Downeast Dog News
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Maine Nonprofits Welcome Hurricane Animals

By Susan Spisak | Dec 01, 2019
Photo by: Animal Refuge League of Greater Portland Wings of Rescue's Ric Browde

On October 4th of this year, several Maine non-profits opened their hearts to companion animals in need from the Bahamas Islands after Hurricane Dorian left many of them in shambles. This evacuation was made possible through the generosity of the International Fund for Animal Welfare and PetSmart Charities and was coordinated and conducted by Wings of Rescue (WOR), an all-volunteer, California-based 501(c) 3 non-profit whose mission is to fly endangered pets from overcrowded shelters and natural disaster locations to high-adoption shelters with available kennel space.

Animal Refuge League of Greater Portland (ARLGP) spearheaded the efforts in Maine, and they received 4 dogs and 22 cats, while 26 additional cats were split between Animal Welfare Society (AWS), Midcoast Humane and Pope Memorial Humane Society (PMHS). ARLGP worked with WOR twice after Hurricane Maria in 2017 and were not only familiar with them but impressed by the non-profit’s passion and professionalism.

ARLGP had originally been planning on taking in animals from overcrowded southern shelters this past September in conjunction with WOR, but that stateside flight was postponed when Dorian wiped out towns and animal shelters in the Bahamas. “We have a great relationship with WOR and their President and CEO, Ric Browde,” explained Jeana Roth, Director of Community Engagement at ARLGP. “When we heard about the critical conditions there, we contacted Ric.”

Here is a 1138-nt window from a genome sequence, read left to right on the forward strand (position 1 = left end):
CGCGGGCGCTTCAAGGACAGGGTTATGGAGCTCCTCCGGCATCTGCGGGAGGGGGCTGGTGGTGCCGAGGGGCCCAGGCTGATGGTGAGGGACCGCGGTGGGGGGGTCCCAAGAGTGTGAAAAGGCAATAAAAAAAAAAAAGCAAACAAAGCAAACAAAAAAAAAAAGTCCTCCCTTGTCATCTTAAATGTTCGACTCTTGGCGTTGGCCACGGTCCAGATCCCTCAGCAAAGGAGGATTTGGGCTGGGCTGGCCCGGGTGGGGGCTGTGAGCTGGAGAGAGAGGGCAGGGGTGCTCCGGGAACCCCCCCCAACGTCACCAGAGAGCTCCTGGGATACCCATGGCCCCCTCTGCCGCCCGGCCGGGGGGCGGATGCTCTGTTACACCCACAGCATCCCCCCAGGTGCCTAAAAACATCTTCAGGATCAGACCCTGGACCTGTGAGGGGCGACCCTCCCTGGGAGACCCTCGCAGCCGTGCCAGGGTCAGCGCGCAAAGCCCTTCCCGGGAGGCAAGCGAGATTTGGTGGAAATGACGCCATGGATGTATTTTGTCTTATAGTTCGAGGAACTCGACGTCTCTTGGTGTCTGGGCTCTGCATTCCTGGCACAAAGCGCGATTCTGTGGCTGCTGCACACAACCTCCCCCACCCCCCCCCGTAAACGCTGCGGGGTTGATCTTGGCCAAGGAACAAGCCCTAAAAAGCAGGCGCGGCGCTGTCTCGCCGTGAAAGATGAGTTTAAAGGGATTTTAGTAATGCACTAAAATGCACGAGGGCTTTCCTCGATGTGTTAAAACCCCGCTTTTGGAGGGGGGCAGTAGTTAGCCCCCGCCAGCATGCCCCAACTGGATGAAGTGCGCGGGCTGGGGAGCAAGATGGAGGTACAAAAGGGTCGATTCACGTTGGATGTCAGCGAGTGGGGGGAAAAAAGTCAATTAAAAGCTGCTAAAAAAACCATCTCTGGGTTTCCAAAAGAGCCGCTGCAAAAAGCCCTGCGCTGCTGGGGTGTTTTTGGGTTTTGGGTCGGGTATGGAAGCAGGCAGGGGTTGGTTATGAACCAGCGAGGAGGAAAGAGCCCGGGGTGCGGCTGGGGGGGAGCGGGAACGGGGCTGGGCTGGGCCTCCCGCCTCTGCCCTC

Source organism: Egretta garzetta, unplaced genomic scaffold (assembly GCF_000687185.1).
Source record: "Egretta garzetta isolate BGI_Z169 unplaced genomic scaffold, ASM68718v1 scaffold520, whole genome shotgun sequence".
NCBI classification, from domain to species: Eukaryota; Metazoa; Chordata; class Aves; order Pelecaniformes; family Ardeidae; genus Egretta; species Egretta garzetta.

WOR had already been busy, sending cargo planes filled with humanitarian and pet supplies into the Bahamas and leaving with rescued animals. (Since their inception in 2012, WOR has flown more than 38,000 animals to safety.) Jeana said they learned that makeshift tent shelters were constructed by welfare agencies and volunteers on the affected islands so animals could be cared for and quarantined prior to transport. She added that many had been shelter residents and those numbers swelled as some Bahamians relinquished their pets prior to the storm, fearful they’d not be able to care for them once the massive storm hit.

After the animals slated for their run completed their quarantine, they were flown by WOR and Ric to the Portland International Jetport (with a stop for fuel in Florida and in Delaware to drop rescues with an SPCA group there). This evacuation was just one of many that WOR cargo planes flew out of the Bahamas – Ric said they own one plane, have a few volunteer pilots with their own planes, and charter larger cargo planes. They also rely on other volunteers on the ground for help. “In reality, we have very few [on the ground volunteers]. We utilize the receiving and sending shelters staff and volunteers on our flights to help load and unload the pets,” he shared.

Jeana was one of the shelter staffers at Portland International Jetport. There were teams of volunteers and local media as well. They worked quickly and in unison, moving crates off the plane, as in “all hands-on deck,” Jeana said. “It was powerful to see.” (To view her live airport video, visit facebook.com/arlgp/videos/2378524295740240/.)